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Early Results Show CTA's Quality Education Investment Act Drives Gains in Hundreds of Schools
Burlingame - The California Teachers Association announced today that early results show the teacher-led reforms implemented in CTA’s Quality Education Investment Act (QEIA) are making measurable improvements for California’s most at-risk students. The analysis of performance benchmarks for schools participating in QEIA shows that the program is contributing to significant student progress when compared to similar schools not participating in the program. For the 2009-2010 year, QEIA schools made 50 percent higher gains on California’s Academic Performance Index (API) than did their non-QEIA counterparts, outpacing significant gains they had also made the prior year.
“There is a lot of talk and speculation about education reform these days,” said CTA President David A. Sanchez. “With QEIA we have a working model for teacher-led reform with proven results.”
The QEIA program was the result of the 2006 settlement of a CTA funding lawsuit against Governor Schwarzenegger, and of CTA-sponsored legislation authored by state Assembly Member and former teacher Tom Torlakson. The program is infusing nearly $3 billion over seven years into 488 schools scoring in the bottom two deciles of the API. The additional funding is targeted toward proven reforms like reducing class sizes, ensuring qualified teachers in all core subjects, increasing the number of high school counselors, quality teacher and principal training, time for collaboration, and promoting parental involvement.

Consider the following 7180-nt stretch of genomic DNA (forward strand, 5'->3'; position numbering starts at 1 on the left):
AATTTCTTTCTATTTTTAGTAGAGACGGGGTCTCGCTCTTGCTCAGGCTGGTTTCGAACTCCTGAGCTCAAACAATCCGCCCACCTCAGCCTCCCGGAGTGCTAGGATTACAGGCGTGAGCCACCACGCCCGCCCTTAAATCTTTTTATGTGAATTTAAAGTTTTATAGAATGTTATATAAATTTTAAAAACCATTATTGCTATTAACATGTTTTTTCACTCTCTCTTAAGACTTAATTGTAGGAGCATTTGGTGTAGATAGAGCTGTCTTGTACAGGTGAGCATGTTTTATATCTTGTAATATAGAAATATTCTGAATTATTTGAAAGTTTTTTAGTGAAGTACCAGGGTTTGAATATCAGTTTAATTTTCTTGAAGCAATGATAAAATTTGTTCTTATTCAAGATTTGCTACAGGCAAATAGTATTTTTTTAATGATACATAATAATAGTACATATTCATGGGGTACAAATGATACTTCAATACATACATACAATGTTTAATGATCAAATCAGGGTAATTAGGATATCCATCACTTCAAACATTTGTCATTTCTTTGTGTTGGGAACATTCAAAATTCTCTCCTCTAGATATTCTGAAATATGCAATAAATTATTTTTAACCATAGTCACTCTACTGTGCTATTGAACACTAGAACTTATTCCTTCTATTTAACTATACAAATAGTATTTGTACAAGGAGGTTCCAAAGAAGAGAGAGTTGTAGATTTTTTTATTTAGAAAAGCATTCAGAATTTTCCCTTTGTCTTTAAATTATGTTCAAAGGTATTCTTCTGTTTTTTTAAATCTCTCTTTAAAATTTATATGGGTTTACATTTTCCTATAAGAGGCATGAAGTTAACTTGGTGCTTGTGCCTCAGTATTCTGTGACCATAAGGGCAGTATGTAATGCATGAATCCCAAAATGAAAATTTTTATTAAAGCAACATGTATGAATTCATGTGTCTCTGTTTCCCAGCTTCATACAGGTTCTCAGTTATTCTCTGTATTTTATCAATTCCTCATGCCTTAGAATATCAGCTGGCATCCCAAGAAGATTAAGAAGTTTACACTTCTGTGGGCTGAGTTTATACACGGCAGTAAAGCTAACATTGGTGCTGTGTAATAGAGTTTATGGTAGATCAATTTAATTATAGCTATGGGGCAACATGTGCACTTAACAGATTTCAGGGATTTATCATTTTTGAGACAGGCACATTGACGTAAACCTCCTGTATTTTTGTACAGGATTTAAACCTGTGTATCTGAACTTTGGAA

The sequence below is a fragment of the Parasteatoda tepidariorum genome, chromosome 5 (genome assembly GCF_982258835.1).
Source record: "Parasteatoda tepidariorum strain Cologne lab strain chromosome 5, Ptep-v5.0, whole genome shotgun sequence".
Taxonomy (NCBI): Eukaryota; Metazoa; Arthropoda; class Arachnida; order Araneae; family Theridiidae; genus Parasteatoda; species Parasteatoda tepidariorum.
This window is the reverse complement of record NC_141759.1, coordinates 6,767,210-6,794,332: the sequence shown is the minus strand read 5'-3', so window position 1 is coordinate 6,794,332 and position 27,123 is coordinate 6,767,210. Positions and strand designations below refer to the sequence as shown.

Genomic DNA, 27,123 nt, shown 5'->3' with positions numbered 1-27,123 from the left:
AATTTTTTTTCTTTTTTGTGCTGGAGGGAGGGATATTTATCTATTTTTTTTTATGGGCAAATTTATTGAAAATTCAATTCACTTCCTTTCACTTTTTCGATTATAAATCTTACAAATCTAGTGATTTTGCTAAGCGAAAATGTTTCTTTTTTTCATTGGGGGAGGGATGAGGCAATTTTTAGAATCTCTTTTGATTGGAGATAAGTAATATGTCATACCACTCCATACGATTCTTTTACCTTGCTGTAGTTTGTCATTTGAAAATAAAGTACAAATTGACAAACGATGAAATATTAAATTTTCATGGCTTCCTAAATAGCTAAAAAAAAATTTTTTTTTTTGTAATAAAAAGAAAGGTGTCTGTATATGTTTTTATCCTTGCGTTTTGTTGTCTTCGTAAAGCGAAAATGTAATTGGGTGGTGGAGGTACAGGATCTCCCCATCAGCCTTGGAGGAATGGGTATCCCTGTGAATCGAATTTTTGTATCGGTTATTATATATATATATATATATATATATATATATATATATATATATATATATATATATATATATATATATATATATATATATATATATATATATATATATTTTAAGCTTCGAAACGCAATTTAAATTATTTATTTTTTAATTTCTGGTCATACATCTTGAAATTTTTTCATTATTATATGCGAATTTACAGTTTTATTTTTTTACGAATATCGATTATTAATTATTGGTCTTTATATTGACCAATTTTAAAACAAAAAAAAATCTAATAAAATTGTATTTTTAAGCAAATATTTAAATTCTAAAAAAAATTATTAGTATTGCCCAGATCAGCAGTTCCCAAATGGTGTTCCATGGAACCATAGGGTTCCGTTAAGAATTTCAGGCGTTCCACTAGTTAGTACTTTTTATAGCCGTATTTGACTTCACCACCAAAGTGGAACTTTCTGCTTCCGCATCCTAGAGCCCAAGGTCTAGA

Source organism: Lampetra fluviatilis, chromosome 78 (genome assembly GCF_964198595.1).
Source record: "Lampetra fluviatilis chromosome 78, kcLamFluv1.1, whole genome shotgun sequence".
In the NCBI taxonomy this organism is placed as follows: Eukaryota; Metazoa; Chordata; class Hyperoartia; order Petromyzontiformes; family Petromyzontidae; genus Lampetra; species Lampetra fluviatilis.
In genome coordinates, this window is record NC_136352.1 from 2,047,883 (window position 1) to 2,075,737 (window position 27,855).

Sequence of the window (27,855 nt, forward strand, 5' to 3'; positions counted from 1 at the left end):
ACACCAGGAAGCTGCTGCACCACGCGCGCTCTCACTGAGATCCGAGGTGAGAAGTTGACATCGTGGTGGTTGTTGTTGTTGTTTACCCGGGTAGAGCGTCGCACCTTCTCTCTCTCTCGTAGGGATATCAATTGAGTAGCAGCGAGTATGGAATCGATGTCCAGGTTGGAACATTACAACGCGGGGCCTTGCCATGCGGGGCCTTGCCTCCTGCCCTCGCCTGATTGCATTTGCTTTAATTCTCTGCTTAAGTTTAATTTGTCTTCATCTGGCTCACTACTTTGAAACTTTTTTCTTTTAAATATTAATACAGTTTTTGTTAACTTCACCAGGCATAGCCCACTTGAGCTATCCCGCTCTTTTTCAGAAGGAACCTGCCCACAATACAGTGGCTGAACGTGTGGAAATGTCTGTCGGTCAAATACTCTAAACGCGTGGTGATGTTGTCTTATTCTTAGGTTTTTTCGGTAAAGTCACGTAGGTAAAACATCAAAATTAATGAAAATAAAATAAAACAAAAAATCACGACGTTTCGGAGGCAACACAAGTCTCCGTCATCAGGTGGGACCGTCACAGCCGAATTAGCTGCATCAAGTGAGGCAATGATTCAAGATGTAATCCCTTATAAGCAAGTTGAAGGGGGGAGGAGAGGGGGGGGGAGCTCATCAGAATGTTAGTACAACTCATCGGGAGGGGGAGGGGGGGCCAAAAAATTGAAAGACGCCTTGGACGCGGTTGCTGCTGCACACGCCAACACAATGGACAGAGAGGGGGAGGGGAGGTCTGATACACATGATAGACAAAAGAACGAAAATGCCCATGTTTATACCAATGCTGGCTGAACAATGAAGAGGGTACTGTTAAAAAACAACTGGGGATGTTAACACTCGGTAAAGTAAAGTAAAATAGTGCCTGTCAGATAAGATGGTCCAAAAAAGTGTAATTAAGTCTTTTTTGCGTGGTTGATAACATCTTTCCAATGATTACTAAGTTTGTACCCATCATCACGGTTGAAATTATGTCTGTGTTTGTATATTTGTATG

In addition to backing the legislation that made QEIA a reality, CTA has been deeply involved in working with participating schools, offering group and individual training to participating school staff, and assisting with actual program implementation and monitoring.
QEIA is helping close the Achievement Gap. The program serves 500,000 students, the majority of whom are Latino/Hispanic, with 42 percent English Learners and 85 percent qualifying for free or reduced lunch.
“Test scores are improving but it goes far beyond that,” said Amy Lee Duprey, who teaches at QEIA participant Washington Elementary School in Compton. “We’re seeing kids make real progress in all areas. The time for collaboration and additional resources QEIA provides are really paying off.”
Here are some of the results from last year alone (QEIA One-year Report Results Attached):
393 schools had positive growth on their API scores
2 schools had growth of 100 points or more
9 schools had growth of 75 points or more
40 schools had growth of 50 points or more
164 schools had growth of 25 points or more
Twenty-six schools have exited their status as Program Improvement Schools, a designation given to persistently struggling schools facing state intervention and potential sanctions.
“These results show that student achievement is directly tied to resources, and having those resources targeted to the right things,” said Eric Heins, the CTA board member who chairs the organization’s QEIA workgroup. “It’s clear that QEIA is making a difference for students, teachers and all staff at schools participating in the program.”
QEIA 2010 Accomplishments
The 325,000-member CTA is affiliated with the 3.2 million-member National Education Association